Tag Archives: patrol

More of the RAF’s Poseidon Test Flying

In this recent post, I had an RAF Poseidon flying over the house.  A little while later, I was at Boeing Field when the same jet came back from a test flight.  Here are some shots of it as it rolled out after landing.  It wasn’t long after this that the jet was delivered to the RAF and made the trip to its new home in Lossiemouth.

US Navy P-8 Test Flight

Boeing Field always has the possibility of something interesting going on and a P-8 test flight for a US Navy jet was on the cards while I was there a while back.  Even better news was that it wasn’t a long flight that they had planned.  Consequently, I was going to be there for both departure and return.  Since the jet was lightly loaded, takeoff was not labored and they were well up by the time they were close to me.  Still, not a big angle on the jet with the light as it was.

I didn’t head to the approach end for the return as I was waiting for something else.  It did mean I was closer to the jet as it rolled out on is landing run.  The military ramp for Boeing is at that end of the field so the jet rolled to the end and turned off.  Heat haze is always a problem at this time of year but things looked surprisingly good considering.

Royal Air Force Poseidon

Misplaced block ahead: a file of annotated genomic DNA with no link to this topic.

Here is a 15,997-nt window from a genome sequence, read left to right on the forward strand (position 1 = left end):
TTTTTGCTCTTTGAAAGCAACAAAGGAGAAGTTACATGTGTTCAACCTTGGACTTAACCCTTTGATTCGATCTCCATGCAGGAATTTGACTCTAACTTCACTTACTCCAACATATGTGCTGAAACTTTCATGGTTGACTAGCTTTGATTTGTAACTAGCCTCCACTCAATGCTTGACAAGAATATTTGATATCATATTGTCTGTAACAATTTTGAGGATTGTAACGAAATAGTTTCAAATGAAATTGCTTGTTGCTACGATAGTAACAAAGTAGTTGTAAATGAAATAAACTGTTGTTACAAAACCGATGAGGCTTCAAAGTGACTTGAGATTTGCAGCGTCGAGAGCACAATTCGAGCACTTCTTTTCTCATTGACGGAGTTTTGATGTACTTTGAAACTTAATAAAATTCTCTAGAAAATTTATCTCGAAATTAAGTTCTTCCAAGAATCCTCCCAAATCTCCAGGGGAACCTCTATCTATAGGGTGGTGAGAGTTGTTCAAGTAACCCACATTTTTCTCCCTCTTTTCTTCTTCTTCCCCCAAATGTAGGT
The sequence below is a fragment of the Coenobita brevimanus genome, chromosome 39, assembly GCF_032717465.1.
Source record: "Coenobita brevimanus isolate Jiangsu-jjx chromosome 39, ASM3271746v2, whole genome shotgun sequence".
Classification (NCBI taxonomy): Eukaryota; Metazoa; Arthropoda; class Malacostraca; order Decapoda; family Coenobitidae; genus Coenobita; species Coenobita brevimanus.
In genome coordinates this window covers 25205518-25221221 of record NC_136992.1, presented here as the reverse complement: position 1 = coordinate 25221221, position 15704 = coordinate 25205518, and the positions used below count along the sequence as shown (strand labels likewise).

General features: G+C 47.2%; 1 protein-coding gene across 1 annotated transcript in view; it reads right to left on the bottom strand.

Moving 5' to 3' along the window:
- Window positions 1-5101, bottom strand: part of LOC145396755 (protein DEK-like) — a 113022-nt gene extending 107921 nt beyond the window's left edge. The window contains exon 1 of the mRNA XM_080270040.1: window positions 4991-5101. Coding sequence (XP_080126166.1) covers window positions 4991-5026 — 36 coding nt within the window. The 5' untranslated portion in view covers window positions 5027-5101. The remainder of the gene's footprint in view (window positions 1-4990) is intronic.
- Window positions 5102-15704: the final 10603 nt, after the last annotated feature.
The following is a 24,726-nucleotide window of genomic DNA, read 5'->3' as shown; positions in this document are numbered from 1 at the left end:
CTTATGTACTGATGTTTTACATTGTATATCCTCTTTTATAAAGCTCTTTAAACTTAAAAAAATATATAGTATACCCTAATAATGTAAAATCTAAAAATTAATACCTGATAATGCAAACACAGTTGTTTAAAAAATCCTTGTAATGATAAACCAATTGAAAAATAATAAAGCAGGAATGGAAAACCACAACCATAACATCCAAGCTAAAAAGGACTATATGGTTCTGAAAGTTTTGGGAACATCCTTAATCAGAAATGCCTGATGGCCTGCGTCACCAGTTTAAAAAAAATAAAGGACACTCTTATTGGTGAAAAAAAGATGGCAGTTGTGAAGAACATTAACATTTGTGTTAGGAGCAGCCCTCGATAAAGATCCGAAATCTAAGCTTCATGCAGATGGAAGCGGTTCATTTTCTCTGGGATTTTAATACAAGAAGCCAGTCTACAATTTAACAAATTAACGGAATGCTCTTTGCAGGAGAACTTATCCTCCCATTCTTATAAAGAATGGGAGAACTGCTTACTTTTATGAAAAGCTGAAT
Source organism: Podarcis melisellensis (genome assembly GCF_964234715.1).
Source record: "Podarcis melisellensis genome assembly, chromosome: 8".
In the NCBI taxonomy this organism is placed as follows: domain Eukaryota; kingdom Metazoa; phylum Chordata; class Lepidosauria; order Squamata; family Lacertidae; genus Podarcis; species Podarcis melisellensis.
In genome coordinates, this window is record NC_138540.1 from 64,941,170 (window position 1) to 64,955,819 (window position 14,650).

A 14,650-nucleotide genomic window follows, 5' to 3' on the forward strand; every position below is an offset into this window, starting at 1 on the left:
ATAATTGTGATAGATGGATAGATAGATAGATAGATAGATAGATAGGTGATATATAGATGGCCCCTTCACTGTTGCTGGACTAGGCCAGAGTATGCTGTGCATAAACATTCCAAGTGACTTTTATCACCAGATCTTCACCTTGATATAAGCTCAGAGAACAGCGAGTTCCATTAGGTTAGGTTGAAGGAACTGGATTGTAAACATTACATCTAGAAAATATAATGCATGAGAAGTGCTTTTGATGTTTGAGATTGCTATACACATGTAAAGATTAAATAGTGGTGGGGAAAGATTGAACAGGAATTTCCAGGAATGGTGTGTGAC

My Renton visit also produced a P-8A Poseidon.  I have seen plenty of them over the years but this one caught my eye because it is the fourth airframe for the UK’s Royal Air Force.  Sitting on the ramp on a sunny day with heat haze is not ideal but it was still worth a shot since, once it gets delivered, I am unlikely to get much of a chance to see it again.

The Second Batch of Indian P-8s Commences

This P-8 is the first jet for a second batch ordered by the Indian government.  I have to admit that I didn’t know that they had ordered more jets.  I could tell it was different because the earlier jets had ARK written on the fin and this one has DAB.  Maybe that is a squadron thing?  The P-8I for the Indians has a number of changes from the USN standard of jet.  It has a different radar mounted on the fuselage and also includes a MAD which was not part of the USN spec.  Here are some shots of the two jets to show the differences between them.

Lots of P-3s, or One P-3 Lots of Times

Paul and I headed to Whidbey Island on the hunt.  We would be happy to shoot a variety of stuff but P-3s were the goal.  Whidbey still has them but they are disappearing fast so get what we can.  As it turned out, we got a ton of P-3 action but it was all with the same plane.  It flew a bunch of circuits after returning from a training sortie and then finally landed.  However, it wasn’t done.  A crew change and they were back up.  That plane got some use that day.  We could hear another engine running but it obviously wasn’t going flying.  Here are lots of shots of one specific P-3 instead!

P-3s Coming Out of the Sun